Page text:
The Scottish Government is preparing to announce “a sensible way forward” on creating a high-speed rail link between London and Scotland, according to Scotland’s transport minister.
The SNP has put plans to create a separate 30-minute line between Edinburgh and Glasgow by 2024 on hold in preparation for an announcement of route options for extending the UK high-speed rail network to Scotland.
Scottish transport minister Derek Mackay suggested proposals to connect both cities to HS2, or one city with a forwarding connection, may be under consideration by the UK Department for Transport (DfT).
Opposition MSPs questioned why the Scottish inter-city route had been “shelved” when it could have delivered improved journey times “ten years ahead of any UK plans”.
Mr Mackay said the Edinburgh-Glasgow link has not been “shelved” but “it is not possible to progress planning for a high-speed rail link between Edinburgh and Glasgow any further until a cross-border high-speed route is identified”.
Speaking in Holyrood, Mr Mackay said: “The joint work currently undertaken with the DfT to identify route options for extending high-speed rail into Scotland is now nearing completion.
“The Cabinet Secretary fully expects to be in a position to share these findings in the coming months.”
Last year, UK Transport Secretary Patrick McLoughlin decided to accelerate the construction of HS2 phase 2a, from London to Crewe, so that it is ready by 2027 with a view to extending the route at the earliest opportunity.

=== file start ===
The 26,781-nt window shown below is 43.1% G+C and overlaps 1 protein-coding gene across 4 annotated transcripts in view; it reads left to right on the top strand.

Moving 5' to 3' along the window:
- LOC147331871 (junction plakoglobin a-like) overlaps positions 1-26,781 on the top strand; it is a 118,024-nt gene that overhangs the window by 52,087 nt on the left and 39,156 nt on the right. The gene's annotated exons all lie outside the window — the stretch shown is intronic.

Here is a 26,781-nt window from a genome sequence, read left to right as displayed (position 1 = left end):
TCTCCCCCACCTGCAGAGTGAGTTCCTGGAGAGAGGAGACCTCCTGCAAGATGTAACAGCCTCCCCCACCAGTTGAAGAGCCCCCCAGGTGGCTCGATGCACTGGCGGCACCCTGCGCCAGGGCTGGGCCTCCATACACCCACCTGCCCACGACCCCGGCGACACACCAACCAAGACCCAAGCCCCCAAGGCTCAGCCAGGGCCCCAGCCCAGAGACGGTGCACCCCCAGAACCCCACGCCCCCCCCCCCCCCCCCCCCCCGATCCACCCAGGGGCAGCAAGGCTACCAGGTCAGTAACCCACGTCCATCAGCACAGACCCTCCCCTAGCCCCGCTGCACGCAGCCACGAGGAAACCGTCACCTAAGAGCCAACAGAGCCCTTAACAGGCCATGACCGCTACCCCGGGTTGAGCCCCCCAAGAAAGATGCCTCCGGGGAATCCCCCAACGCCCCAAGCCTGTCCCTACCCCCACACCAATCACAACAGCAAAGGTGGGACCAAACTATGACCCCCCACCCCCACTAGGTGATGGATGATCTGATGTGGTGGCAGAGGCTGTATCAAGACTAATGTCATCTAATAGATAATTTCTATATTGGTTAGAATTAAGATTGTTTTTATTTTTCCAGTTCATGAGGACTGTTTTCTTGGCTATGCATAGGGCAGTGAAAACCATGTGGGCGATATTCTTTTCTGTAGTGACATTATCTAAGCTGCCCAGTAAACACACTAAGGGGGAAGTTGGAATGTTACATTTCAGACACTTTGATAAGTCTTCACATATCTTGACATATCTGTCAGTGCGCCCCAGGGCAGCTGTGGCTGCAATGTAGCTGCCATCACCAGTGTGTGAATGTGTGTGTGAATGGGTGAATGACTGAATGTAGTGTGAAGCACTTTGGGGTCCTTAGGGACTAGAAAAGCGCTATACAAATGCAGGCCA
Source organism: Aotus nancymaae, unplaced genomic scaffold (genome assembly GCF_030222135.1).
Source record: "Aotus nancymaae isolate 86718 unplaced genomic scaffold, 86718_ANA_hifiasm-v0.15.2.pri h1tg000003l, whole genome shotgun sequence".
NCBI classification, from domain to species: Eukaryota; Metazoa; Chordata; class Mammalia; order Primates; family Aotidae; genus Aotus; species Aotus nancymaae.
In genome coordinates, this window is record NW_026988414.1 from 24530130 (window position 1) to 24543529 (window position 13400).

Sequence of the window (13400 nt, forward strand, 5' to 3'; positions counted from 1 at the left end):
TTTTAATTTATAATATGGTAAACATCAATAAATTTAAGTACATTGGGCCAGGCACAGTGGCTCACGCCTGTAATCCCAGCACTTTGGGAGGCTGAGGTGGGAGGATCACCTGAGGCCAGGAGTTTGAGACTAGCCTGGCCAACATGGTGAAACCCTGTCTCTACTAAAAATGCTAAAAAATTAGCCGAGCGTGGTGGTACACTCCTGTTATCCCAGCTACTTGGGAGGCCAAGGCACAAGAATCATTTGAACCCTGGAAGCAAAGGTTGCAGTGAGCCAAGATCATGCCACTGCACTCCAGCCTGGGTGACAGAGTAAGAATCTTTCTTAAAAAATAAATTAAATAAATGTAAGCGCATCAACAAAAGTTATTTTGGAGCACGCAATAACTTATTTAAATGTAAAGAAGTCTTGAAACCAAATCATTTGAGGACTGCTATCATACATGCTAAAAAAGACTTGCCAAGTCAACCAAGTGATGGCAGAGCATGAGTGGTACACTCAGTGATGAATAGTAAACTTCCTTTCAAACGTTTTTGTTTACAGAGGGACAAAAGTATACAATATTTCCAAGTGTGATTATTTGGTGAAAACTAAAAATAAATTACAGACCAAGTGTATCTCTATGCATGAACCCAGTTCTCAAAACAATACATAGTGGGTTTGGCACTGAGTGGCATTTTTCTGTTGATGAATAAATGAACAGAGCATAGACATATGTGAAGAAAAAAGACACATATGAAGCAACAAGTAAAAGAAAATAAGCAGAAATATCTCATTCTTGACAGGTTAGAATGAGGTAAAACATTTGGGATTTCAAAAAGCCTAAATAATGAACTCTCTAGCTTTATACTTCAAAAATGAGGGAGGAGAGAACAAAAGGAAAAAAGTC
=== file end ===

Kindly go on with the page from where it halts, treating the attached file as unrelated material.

An update on bringing HS2 to Scotland is expected in early 2016 with a decision due in the autumn, Mr McLoughlin said.
Scottish Liberal Democrat leader Willie Rennie asked whether the Scottish Government still intends to deliver 30-minute journey times by 2024.
He said: “The Scottish Government grandly told us that the high-speed rail link between Glasgow and Edinburgh was not dependent on the UK scheme.
“Journey times of just 30 minutes, they said, could be done independently by 2024 – ten years ahead of any UK plans.”
Mr Mackay said: “In terms of 2012, when that position was outlined, there wasn’t a commitment from the UK Government – there wasn’t even a suggestion from the UK Government – that high speed rail would come to Scotland.
“There is now an opportunity to integrate our ambitions and aspirations, which we have stated, in a way that works in partnership and is a sensible approach”.
Conservative MSP Alex Johnstone said: “Surely regardless of where the high-speed link crosses the border, whether it is the east coast or the west coast, a high-speed link between Edinburgh and Glasgow will be integral to the completion of that system?
“Is it therefore so difficult to take forward that project at an earlier stage than simply deciding where it is going to come in?”
Mr Mackay said: “If high-speed rail has options to connect Edinburgh and Glasgow, or one city then connecting, then surely it is right that we assess our proposals in that light – integrating those proposals in terms of Edinburgh and Glasgow in view of and in light of what is proposed for high-speed rail coming from the south.”